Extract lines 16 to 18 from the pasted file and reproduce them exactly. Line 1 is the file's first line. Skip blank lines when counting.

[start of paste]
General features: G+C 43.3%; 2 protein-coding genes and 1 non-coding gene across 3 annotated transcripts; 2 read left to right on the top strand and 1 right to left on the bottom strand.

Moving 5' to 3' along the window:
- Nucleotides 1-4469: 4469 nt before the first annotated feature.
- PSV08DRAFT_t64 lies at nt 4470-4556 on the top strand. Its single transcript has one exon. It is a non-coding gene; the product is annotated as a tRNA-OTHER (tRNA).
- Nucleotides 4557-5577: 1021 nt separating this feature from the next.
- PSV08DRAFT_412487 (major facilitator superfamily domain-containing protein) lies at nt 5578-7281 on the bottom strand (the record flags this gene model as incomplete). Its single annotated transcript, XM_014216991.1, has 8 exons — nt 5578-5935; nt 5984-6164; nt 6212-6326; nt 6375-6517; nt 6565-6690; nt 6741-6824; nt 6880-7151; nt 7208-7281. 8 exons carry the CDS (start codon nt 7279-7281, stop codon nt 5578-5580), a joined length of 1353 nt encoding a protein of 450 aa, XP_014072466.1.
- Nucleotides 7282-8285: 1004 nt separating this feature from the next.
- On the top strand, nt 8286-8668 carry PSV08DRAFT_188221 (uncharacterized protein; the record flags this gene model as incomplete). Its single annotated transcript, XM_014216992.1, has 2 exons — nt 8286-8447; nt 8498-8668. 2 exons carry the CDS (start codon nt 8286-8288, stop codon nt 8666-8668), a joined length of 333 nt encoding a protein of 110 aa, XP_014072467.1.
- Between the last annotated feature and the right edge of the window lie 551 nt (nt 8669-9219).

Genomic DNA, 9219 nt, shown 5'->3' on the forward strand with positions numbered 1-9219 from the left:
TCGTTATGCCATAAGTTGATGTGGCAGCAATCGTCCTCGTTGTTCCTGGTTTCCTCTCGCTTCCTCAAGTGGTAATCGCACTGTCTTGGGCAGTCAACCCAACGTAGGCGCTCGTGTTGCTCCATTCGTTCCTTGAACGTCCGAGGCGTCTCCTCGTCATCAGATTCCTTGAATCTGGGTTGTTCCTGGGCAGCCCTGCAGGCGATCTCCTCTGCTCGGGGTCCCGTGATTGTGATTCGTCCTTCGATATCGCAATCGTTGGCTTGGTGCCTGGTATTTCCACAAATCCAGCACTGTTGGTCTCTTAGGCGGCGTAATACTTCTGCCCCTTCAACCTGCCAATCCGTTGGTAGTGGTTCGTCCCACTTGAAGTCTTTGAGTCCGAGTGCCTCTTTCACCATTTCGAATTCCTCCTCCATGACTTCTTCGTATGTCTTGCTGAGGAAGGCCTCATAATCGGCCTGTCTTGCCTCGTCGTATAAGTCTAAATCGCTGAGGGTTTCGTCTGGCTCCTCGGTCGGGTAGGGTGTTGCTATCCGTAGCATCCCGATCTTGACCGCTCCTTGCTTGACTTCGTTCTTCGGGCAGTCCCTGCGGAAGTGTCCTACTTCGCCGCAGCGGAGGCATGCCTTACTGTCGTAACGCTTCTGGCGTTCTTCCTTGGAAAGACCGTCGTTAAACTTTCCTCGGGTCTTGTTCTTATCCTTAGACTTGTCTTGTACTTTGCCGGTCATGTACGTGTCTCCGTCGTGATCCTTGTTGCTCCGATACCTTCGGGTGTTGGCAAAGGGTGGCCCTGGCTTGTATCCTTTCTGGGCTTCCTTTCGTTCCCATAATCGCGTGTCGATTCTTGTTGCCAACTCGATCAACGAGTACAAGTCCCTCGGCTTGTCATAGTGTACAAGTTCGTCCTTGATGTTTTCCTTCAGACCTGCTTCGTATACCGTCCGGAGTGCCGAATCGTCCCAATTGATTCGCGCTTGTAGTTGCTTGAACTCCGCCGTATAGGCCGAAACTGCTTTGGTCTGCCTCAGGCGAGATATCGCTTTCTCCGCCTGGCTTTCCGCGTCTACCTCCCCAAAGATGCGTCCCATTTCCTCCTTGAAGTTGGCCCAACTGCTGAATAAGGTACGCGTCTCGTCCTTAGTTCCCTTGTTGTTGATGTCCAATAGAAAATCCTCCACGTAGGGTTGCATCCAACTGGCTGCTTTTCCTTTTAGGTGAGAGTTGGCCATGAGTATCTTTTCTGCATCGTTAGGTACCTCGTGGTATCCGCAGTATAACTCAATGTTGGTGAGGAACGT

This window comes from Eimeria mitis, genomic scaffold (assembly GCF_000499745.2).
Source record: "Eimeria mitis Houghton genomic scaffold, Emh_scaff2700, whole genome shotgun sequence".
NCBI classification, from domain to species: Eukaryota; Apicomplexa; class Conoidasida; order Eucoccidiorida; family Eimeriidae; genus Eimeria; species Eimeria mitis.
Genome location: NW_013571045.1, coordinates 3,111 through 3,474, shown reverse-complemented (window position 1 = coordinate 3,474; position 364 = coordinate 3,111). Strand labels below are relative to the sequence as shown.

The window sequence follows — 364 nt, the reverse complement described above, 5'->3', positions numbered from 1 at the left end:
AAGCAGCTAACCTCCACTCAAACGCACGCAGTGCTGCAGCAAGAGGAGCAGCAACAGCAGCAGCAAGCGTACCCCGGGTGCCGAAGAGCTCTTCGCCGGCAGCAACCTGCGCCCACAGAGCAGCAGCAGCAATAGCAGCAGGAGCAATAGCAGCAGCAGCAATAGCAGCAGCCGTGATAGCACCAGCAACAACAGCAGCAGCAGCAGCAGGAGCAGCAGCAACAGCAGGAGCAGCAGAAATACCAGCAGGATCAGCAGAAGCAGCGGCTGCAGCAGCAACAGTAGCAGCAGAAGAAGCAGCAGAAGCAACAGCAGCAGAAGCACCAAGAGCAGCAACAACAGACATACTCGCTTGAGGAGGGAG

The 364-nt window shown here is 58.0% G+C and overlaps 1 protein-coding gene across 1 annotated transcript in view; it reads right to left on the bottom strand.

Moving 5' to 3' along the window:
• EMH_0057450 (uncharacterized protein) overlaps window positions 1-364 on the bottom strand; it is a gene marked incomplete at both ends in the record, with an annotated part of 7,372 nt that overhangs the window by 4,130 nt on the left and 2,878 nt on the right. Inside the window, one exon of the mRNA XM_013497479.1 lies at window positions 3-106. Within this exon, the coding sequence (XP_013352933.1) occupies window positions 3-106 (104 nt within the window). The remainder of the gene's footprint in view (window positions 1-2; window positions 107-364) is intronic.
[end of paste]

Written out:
The window sequence follows — 364 nt, the reverse complement described above, 5'->3', positions numbered from 1 at the left end:
AAGCAGCTAACCTCCACTCAAACGCACGCAGTGCTGCAGCAAGAGGAGCAGCAACAGCAGCAGCAAGCGTACCCCGGGTGCCGAAGAGCTCTTCGCCGGCAGCAACCTGCGCCCACAGAGCAGCAGCAGCAATAGCAGCAGGAGCAATAGCAGCAGCAGCAATAGCAGCAGCCGTGATAGCACCAGCAACAACAGCAGCAGCAGCAGCAGGAGCAGCAGCAACAGCAGGAGCAGCAGAAATACCAGCAGGATCAGCAGAAGCAGCGGCTGCAGCAGCAACAGTAGCAGCAGAAGAAGCAGCAGAAGCAACAGCAGCAGAAGCACCAAGAGCAGCAACAACAGACATACTCGCTTGAGGAGGGAG

The 364-nt window shown here is 58.0% G+C and overlaps 1 protein-coding gene across 1 annotated transcript in view; it reads right to left on the bottom strand.